Having briefly looked at the contrast between the two invitations by Lady Wisdom and Madame Folly, we now shift the focus of our attention to the verses in the centre of the chiasm. Today’s passage contrasts the diners at each table.
Those who dine at Madame Folly’s table (Proverbs 9:7-8) are characterised by an arrogance that does not appreciate correction or rebuke. They are so out of touch with the reality of their own state, thinking they have it all together, that they are offended at the very suggestion of the need for repentance. The corrective word invites abuse and hatred. Those who dine at Lady Wisdom’s (vv. 8-9), on the other hand, are wise and know their need for correction. They welcome the rebuke and will learn from it.
The introduction to Proverbs promises that this book will bring addition to the wise (1:5-6). This is because the wise know how little they know and how deceptive their hearts can be (Jeremiah 17:9). They thus appreciate instruction and teaching, even rebuke and correction, as an act of love. Such people have this attitude because of their ″fear of the Lord″ (Proverbs 9:10)-a reverence for God that comes with acknowledging His sovereignty and holiness, being grateful for the privilege of being in a loving relationship with Him, and recognising that He is the true source of wisdom and knowledge.
Fear of the Lord leads to wisdom, which in turn gives the blessing of a long life (v. 11). This is a generalisation: while verse 11 is not promising literal longevity, a wise life that is lived in accordance with God’s will, purpose, and creation order is conducive to a long one. The wise person who dines at the table of Lady Wisdom will be rewarded just as the fool will lose (v. 12); this is something that we take responsibility for as an individual. Our decision to pursue wisdom or folly builds our character-which, as Bible commentator Derek Kidner puts it, is something you ″cannot borrow, lend or escape, for it is you″.2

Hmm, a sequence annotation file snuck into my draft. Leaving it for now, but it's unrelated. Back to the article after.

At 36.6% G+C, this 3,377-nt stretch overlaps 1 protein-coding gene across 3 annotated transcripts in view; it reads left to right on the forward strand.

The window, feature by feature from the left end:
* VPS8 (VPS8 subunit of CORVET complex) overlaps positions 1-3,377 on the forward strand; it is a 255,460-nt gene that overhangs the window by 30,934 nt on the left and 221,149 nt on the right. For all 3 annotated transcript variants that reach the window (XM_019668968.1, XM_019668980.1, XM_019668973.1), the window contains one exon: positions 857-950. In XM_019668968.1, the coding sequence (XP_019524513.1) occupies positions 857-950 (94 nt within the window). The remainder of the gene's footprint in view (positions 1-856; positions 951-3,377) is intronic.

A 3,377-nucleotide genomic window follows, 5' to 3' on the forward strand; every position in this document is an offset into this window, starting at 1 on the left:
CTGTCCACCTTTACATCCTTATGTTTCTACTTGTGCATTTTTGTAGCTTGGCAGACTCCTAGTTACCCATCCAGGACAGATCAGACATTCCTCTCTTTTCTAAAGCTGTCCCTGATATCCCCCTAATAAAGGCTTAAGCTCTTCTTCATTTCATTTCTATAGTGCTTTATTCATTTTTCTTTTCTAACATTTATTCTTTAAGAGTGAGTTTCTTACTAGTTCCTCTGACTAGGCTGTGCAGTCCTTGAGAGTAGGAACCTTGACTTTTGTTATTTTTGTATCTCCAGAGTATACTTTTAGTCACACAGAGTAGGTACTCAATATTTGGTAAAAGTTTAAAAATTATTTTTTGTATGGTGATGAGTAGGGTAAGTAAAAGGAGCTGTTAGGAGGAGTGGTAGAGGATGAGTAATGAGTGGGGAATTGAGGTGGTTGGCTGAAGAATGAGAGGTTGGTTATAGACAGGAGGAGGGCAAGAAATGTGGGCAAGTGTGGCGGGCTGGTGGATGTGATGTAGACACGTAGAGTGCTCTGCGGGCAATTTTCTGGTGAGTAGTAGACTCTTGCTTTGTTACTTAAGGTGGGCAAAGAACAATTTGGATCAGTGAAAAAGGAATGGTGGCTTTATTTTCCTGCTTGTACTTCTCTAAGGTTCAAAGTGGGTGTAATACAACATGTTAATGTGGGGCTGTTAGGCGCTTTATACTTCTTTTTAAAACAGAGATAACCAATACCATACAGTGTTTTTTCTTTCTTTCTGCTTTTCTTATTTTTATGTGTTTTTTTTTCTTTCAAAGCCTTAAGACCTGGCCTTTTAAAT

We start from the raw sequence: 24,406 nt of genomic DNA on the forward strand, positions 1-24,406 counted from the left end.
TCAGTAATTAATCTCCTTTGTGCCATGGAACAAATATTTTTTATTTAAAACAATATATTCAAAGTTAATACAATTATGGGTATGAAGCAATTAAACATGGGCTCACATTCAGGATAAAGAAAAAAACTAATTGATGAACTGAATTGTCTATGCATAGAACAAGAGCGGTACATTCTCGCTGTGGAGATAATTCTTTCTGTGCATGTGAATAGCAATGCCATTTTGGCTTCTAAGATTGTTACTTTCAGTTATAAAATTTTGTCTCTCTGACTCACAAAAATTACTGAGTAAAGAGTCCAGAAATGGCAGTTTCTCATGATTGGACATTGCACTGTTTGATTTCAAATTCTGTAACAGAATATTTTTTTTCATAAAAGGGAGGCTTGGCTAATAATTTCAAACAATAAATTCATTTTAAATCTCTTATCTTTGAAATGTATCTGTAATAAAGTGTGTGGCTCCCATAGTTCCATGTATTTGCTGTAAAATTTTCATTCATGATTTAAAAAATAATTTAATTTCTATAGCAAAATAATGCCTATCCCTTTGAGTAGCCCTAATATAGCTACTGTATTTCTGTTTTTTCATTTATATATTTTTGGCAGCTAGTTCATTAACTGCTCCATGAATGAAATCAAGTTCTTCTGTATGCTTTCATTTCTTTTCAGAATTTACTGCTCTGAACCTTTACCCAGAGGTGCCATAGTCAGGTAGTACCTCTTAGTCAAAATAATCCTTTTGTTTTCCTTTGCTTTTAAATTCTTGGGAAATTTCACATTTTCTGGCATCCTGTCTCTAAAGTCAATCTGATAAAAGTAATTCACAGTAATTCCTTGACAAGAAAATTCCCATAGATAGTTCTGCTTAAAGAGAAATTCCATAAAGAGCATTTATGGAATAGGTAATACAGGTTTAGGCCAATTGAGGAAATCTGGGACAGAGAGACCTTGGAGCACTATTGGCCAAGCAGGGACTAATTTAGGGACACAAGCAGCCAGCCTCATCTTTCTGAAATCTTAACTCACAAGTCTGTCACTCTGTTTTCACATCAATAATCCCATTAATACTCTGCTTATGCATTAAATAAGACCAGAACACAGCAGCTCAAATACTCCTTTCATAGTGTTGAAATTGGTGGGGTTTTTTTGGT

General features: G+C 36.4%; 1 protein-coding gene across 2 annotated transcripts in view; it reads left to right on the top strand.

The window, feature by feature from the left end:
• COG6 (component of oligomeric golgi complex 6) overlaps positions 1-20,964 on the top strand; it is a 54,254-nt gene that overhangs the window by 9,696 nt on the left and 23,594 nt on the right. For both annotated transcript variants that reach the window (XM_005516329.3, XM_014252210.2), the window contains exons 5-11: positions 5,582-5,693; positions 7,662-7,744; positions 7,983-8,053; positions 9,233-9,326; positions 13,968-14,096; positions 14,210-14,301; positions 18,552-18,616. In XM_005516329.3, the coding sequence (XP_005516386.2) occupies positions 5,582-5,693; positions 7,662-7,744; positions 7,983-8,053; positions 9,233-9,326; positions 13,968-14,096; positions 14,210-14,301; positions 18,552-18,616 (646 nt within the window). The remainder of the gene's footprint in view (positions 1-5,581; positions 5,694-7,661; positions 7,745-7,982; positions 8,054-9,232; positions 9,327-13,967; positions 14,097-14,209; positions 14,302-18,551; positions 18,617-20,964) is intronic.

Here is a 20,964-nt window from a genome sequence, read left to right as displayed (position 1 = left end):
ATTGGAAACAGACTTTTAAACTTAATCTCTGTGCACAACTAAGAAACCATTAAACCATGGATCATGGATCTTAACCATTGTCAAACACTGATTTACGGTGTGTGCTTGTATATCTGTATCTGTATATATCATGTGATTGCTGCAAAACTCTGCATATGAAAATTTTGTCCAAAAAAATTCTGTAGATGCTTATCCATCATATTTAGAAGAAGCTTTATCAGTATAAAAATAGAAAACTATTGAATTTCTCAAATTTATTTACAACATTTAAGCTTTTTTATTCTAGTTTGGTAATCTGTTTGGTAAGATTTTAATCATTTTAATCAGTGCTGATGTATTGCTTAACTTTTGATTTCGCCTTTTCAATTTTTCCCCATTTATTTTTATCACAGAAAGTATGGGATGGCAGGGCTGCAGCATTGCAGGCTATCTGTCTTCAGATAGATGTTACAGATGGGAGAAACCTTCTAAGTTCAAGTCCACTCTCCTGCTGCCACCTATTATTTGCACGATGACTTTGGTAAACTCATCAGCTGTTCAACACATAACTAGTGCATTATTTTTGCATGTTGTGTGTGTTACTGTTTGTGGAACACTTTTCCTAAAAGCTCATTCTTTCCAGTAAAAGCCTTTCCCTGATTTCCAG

True wisdom is both a gift of God as well as the result of seeking and searching. Keeping a level head through prayerfulness; recognising the voice of Lady Wisdom and avoiding that of Madame Folly; considering the consequences of our actions; revering God’s words and seeing things through His lens; repenting of our sins; and living according to God’s will and purposes in creation-this is the truly wise life!
2Derek Kidner, Proverbs, Tyndale Old Testament Commentaries (Downers Grove, IL: IVP Academic, 2009), 83.
Reflecting on the lessons learned in Proverbs 1-9, what reasons would you give a young disciple for following the path of wisdom?
How should we respond to correction and rebuke?